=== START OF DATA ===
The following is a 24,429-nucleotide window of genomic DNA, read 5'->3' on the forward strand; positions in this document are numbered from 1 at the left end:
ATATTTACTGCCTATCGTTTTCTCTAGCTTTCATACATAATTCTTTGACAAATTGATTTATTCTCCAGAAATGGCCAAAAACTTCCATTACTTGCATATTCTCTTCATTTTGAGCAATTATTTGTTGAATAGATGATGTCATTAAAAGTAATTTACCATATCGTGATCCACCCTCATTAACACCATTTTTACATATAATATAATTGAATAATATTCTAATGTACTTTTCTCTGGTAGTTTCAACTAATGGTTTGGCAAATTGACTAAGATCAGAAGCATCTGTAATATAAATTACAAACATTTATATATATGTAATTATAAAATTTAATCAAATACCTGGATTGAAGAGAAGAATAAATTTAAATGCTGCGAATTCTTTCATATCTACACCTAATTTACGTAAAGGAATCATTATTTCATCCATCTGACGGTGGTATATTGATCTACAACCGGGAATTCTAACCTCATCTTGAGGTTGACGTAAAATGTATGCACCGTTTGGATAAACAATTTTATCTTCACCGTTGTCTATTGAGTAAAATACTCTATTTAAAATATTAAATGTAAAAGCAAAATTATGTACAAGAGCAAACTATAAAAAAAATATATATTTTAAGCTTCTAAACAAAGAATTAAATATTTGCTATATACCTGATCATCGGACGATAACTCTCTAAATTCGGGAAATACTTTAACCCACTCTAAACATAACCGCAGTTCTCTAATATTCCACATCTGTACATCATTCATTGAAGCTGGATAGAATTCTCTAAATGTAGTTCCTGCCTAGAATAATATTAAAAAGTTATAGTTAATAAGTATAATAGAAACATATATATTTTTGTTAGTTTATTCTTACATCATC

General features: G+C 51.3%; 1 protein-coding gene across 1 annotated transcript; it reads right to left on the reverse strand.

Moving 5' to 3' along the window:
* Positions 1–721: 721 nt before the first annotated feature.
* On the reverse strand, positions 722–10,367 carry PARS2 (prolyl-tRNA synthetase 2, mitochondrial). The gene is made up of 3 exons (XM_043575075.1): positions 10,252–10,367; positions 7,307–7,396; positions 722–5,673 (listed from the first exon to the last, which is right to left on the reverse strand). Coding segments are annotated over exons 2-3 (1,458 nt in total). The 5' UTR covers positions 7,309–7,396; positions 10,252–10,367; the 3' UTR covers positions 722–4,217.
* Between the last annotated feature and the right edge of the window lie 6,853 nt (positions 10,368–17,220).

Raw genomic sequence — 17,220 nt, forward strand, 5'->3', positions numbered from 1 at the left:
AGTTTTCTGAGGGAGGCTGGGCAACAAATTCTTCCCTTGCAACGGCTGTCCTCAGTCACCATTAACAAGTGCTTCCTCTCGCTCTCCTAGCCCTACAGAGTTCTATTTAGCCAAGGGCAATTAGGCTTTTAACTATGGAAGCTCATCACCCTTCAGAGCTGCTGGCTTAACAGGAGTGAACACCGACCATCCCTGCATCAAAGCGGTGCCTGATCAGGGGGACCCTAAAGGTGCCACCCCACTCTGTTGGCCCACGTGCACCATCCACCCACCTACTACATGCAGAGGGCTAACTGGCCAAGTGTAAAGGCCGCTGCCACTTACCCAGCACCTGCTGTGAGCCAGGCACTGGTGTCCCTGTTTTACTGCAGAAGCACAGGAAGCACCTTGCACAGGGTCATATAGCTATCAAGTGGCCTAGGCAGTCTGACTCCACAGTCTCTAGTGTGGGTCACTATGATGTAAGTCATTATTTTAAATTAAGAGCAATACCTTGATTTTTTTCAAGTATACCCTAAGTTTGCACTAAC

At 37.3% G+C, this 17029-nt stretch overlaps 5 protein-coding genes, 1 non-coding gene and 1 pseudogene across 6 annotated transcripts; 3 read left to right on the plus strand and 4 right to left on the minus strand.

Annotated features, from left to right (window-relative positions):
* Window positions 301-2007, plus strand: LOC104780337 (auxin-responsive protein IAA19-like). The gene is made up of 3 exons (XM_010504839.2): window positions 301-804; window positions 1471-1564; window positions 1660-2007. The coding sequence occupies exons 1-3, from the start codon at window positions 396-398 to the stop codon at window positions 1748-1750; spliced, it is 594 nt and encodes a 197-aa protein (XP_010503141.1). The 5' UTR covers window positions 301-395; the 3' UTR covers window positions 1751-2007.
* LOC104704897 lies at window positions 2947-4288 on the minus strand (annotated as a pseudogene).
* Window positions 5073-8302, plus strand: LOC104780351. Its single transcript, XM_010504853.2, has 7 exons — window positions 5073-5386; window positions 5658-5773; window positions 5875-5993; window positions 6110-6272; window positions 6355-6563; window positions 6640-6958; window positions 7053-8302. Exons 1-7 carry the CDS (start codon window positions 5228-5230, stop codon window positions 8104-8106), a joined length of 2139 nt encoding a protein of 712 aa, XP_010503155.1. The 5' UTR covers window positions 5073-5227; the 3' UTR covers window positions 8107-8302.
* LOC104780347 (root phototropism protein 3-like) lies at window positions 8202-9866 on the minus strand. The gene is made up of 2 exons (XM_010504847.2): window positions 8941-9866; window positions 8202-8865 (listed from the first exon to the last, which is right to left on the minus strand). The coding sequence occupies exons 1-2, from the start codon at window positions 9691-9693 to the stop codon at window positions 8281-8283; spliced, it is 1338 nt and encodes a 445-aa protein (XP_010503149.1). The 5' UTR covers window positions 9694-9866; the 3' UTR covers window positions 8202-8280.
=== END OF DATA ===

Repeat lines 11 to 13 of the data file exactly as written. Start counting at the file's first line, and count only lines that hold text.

Annotated features, from left to right (window-relative positions):
* Window positions 301-2007, plus strand: LOC104780337 (auxin-responsive protein IAA19-like). The gene is made up of 3 exons (XM_010504839.2): window positions 301-804; window positions 1471-1564; window positions 1660-2007. The coding sequence occupies exons 1-3, from the start codon at window positions 396-398 to the stop codon at window positions 1748-1750; spliced, it is 594 nt and encodes a 197-aa protein (XP_010503141.1). The 5' UTR covers window positions 301-395; the 3' UTR covers window positions 1751-2007.
* LOC104704897 lies at window positions 2947-4288 on the minus strand (annotated as a pseudogene).